Background: Modern information technology is changing and provides new challenges to health care. The emergence of the Internet and the electronic health record (EHR) has brought new opportunities for patients to play a more active role in his/her care. Although in many countries patients have the right to access their clinical information, access to clinical records electronically is not common. Patient portals consist of provider-tethered applications that allow patients to electronically access health information that are documented and managed by a health care institution. Although patient portals are already being implemented, it is still unclear in which ways these technologies can influence patient care.
Objective: To systematically review the available evidence on the impact of electronic patient portals on patient care.
Methods: A systematic search was conducted using PubMed and other sources to identify controlled experimental or quasi-experimental studies on the impact of patient portals that were published between 1990 and 2011. A total of 1,306 references from all the publication hits were screened, and 13 papers were retrieved for full text analysis.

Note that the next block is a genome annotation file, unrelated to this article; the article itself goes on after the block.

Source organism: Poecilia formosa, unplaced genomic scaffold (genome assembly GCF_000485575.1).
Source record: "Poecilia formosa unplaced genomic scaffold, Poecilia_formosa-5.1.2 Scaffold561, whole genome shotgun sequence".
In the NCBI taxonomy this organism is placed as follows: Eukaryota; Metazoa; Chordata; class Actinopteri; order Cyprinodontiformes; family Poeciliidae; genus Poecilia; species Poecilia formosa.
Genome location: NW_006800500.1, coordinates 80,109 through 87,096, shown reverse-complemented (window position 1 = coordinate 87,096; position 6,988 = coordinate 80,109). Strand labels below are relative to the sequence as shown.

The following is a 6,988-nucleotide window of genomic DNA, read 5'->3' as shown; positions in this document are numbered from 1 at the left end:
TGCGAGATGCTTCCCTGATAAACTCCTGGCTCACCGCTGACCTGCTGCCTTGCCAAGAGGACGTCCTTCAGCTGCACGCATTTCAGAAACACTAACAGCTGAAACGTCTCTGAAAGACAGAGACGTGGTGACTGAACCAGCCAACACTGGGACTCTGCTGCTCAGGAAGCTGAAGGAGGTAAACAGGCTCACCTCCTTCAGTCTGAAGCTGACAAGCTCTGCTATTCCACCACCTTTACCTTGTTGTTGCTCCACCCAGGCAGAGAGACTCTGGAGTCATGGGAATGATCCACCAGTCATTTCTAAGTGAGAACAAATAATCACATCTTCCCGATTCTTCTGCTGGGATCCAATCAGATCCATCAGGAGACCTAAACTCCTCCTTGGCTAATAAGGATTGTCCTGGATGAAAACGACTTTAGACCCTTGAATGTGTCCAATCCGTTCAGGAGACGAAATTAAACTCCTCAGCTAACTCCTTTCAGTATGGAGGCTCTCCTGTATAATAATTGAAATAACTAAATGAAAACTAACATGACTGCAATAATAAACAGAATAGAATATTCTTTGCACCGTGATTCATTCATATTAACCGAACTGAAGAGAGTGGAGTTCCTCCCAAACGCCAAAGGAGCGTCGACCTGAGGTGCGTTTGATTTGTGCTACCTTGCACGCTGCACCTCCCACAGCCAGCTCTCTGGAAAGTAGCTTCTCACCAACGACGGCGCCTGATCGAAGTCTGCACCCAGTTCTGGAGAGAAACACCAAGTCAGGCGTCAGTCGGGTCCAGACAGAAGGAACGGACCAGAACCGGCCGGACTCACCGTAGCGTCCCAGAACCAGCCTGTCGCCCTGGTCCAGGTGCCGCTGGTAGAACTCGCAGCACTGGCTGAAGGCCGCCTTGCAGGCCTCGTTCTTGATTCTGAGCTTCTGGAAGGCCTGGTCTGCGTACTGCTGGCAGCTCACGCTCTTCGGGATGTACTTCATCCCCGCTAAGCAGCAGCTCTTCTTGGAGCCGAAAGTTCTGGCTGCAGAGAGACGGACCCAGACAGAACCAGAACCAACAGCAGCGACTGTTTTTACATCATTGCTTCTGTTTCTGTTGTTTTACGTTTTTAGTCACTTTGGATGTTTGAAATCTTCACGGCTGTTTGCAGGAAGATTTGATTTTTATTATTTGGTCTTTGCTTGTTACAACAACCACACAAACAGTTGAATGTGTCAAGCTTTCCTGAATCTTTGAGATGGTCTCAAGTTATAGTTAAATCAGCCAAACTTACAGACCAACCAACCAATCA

Results: We identified 5 papers presenting 4 distinct studies. There were no statistically significant changes between intervention and control group in the 2 randomized controlled trials investigating the effect of patient portals on health outcomes. Significant changes in the patient portal group, compared to a control group, could be observed for the following parameters: quicker decrease in office visit rates and slower increase in telephone contacts; increase in number of messages sent; changes of the medication regimen; and better adherence to treatment.
Conclusions: The number of available controlled studies with regard to patient portals is low. Even when patient portals are often discussed as a way to empower patients and improve quality of care, there is insufficient evidence to support this assumption.